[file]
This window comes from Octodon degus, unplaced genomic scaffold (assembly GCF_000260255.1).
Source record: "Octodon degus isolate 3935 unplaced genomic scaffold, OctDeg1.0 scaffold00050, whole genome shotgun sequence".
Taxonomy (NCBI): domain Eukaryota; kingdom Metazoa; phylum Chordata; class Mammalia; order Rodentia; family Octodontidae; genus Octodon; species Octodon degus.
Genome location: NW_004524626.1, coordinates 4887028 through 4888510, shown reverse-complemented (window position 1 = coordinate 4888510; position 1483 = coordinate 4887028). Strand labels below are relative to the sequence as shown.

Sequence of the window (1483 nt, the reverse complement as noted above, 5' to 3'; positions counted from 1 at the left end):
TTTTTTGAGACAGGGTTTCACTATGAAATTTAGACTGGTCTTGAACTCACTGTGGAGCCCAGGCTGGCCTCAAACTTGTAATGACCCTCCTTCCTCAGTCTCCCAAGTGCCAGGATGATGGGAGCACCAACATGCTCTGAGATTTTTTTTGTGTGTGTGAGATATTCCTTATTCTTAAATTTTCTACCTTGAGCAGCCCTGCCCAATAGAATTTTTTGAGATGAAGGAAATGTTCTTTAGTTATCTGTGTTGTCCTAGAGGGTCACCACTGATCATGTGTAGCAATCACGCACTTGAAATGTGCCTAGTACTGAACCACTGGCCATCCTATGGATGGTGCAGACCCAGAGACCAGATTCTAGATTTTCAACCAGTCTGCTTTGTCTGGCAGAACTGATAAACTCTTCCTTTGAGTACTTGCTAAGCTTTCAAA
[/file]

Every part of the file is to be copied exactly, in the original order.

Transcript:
This window comes from Octodon degus, unplaced genomic scaffold (assembly GCF_000260255.1).
Source record: "Octodon degus isolate 3935 unplaced genomic scaffold, OctDeg1.0 scaffold00050, whole genome shotgun sequence".
Taxonomy (NCBI): domain Eukaryota; kingdom Metazoa; phylum Chordata; class Mammalia; order Rodentia; family Octodontidae; genus Octodon; species Octodon degus.
Genome location: NW_004524626.1, coordinates 4887028 through 4888510, shown reverse-complemented (window position 1 = coordinate 4888510; position 1483 = coordinate 4887028). Strand labels below are relative to the sequence as shown.

Sequence of the window (1483 nt, the reverse complement as noted above, 5' to 3'; positions counted from 1 at the left end):
TTTTTTGAGACAGGGTTTCACTATGAAATTTAGACTGGTCTTGAACTCACTGTGGAGCCCAGGCTGGCCTCAAACTTGTAATGACCCTCCTTCCTCAGTCTCCCAAGTGCCAGGATGATGGGAGCACCAACATGCTCTGAGATTTTTTTTGTGTGTGTGAGATATTCCTTATTCTTAAATTTTCTACCTTGAGCAGCCCTGCCCAATAGAATTTTTTGAGATGAAGGAAATGTTCTTTAGTTATCTGTGTTGTCCTAGAGGGTCACCACTGATCATGTGTAGCAATCACGCACTTGAAATGTGCCTAGTACTGAACCACTGGCCATCCTATGGATGGTGCAGACCCAGAGACCAGATTCTAGATTTTCAACCAGTCTGCTTTGTCTGGCAGAACTGATAAACTCTTCCTTTGAGTACTTGCTAAGCTTTCAAA